If Tony frankly enjoys prosperity, it’s because he grew up (as Alvin Morris) in a struggling family of second-generation German-Russian Jewish immigrants in Oakland, Calif. He was raised by his tailor stepfather after his real father, a tombstone maker, was divorced from his mother and later killed himself. Tony’s grandmother bought him a soprano saxophone, and in high school he formed his first dance band, Al Morris and His Four Red Peppers. He went on to a Catholic college but soon dropped out to go into music. Martin worked up to be a $72.50-a-week nightclub crooner and broke into movies (Banjo on My Knee, Casbah) when one of his radio fans turned out to be MGM’s Louis B. Mayer. Tony then became one of the top nightclub cabaret stars in America, with such standards as Begin the Beguine and There’s No Tomorrow.

Martin’s personal life, meanwhile, was supporting the gossip columns. His early marriage to then superstar Alice Faye ended after two years. “I was too immature,” Tony admits. “I almost resented her success. She was making $5,000 a week and I was making $165.” But Martin’s worst embarrassment came during World War II. He was discharged as “unfit” by the Navy after the court-martial of an officer friend accused of accepting a car from Martin in return for trying to get the singer a commission in the reserve. Martin still fumes that the 1942 cause célèbre was a “farce” rooted in the Navy’s anti-Semitism. He finished up the war in the Army, winning a Bronze Star as a noncombatant in the Far East.

For all her exotic elegance, Cyd, or rather Tula Ellice Finklea, grew up in the Texas dust-bowl town of Amarillo. Her Baptist jeweler father, a closet balletomane, encouraged “Sid” (a corruption of “Sis”) to begin her ballet lessons for health reasons at the age of 6. (She was a frail child who still suspects her back was partially atrophied from childhood polio.) But at 12 Cyd studied ballet in L.A. under the French-born Nico Charisse, who later became her first husband. (She has a son, Nicky, now 34, from that brief marriage.) At 14 she danced with the prestigious Ballet Russe in Europe for a year before returning to L.A. and a 14-year stint in the MGM movie mill. “When Cyd and I first started working together, she was very shy,” remembers Gene Kelly, her partner in Singin’ in the Rain and Brigadoon. “The hardest thing I had to do was to get her to show off her beautiful legs and beautiful style.”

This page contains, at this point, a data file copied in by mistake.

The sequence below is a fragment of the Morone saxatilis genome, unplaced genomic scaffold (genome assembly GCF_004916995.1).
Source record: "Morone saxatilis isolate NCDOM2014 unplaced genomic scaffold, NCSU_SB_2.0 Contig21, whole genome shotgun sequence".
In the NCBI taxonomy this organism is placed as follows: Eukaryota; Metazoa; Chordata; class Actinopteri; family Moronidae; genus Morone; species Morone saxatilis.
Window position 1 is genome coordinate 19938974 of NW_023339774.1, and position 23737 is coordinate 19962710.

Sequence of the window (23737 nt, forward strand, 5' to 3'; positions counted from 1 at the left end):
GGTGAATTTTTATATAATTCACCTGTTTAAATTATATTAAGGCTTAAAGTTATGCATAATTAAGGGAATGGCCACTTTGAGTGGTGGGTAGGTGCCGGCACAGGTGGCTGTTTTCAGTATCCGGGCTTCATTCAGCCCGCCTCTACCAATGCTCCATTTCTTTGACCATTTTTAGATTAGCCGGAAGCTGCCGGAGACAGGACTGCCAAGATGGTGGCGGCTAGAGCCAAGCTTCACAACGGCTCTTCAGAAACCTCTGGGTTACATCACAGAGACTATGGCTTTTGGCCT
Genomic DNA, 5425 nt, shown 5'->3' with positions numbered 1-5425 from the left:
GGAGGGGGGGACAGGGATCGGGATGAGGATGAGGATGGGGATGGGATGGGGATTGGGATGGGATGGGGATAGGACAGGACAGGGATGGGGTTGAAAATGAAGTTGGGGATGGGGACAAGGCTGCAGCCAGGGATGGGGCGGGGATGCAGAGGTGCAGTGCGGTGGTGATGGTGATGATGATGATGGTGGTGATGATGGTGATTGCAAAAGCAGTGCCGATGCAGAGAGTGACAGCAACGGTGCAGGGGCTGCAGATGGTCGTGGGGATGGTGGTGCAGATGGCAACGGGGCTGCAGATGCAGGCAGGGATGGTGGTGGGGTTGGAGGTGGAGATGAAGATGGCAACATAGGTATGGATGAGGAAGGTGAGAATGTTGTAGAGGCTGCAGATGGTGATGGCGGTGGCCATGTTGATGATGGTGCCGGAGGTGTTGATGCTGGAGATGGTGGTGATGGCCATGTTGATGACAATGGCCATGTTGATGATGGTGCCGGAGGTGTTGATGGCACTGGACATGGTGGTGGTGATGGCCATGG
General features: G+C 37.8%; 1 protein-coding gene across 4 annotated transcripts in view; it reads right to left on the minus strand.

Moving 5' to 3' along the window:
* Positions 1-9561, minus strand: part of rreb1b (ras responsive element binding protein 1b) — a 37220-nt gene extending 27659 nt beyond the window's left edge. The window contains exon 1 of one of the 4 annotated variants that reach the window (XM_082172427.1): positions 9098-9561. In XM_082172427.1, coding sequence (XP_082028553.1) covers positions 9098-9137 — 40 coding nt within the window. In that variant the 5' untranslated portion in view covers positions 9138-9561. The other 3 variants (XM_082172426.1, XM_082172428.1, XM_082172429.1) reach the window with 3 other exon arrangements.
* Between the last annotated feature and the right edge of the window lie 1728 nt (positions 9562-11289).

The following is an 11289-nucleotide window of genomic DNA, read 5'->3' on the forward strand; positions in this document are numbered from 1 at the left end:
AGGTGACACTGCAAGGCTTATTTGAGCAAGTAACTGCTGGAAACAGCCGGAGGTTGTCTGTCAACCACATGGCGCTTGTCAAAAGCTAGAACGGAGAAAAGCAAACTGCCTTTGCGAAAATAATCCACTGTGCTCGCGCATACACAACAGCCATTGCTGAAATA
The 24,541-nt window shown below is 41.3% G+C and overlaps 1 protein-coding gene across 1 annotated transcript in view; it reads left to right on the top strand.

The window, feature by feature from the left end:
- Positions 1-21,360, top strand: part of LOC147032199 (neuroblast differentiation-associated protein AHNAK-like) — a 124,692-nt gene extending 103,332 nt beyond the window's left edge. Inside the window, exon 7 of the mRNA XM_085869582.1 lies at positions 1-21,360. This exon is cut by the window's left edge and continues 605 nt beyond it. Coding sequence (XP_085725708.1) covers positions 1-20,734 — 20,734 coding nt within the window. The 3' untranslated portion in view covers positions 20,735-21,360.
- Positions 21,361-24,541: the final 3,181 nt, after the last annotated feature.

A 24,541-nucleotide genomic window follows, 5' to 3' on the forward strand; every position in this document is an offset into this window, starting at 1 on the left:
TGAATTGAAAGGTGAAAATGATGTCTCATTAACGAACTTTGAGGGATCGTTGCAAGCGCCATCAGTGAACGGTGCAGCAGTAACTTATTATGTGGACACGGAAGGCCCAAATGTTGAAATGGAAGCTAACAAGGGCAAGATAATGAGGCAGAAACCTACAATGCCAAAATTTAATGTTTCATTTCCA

She still keeps herself at 5’6″, 118 lbs. with a daily 90-minute dance class as well as taking a thumping from Tony’s masseur. Tony’s given up his lucrative line of After Six dinner jackets, and he’s surrendered the panty hose spot, because “my legs got too heavy and they brought Joe Namath in.” One other form of commerce Martin has retired from is gambling at the Friars Club, where fellow players like Phil Silvers and Zeppo Marx were fleeced by bunco artists using electronic devices in a famous 1960s ripoff. “I was never involved in those big games,” he protests. “But no more cards for me; I lost my ass.”

That’s one of Tony’s few regrets—other than not finding Cyd earlier. “She’s so beautiful,” he gushes. “I only wish I had my life to live over so I could live it with Cyd. She doesn’t think I’m beautiful, though,” he adds self-mockingly. “She always dug Ty Power.”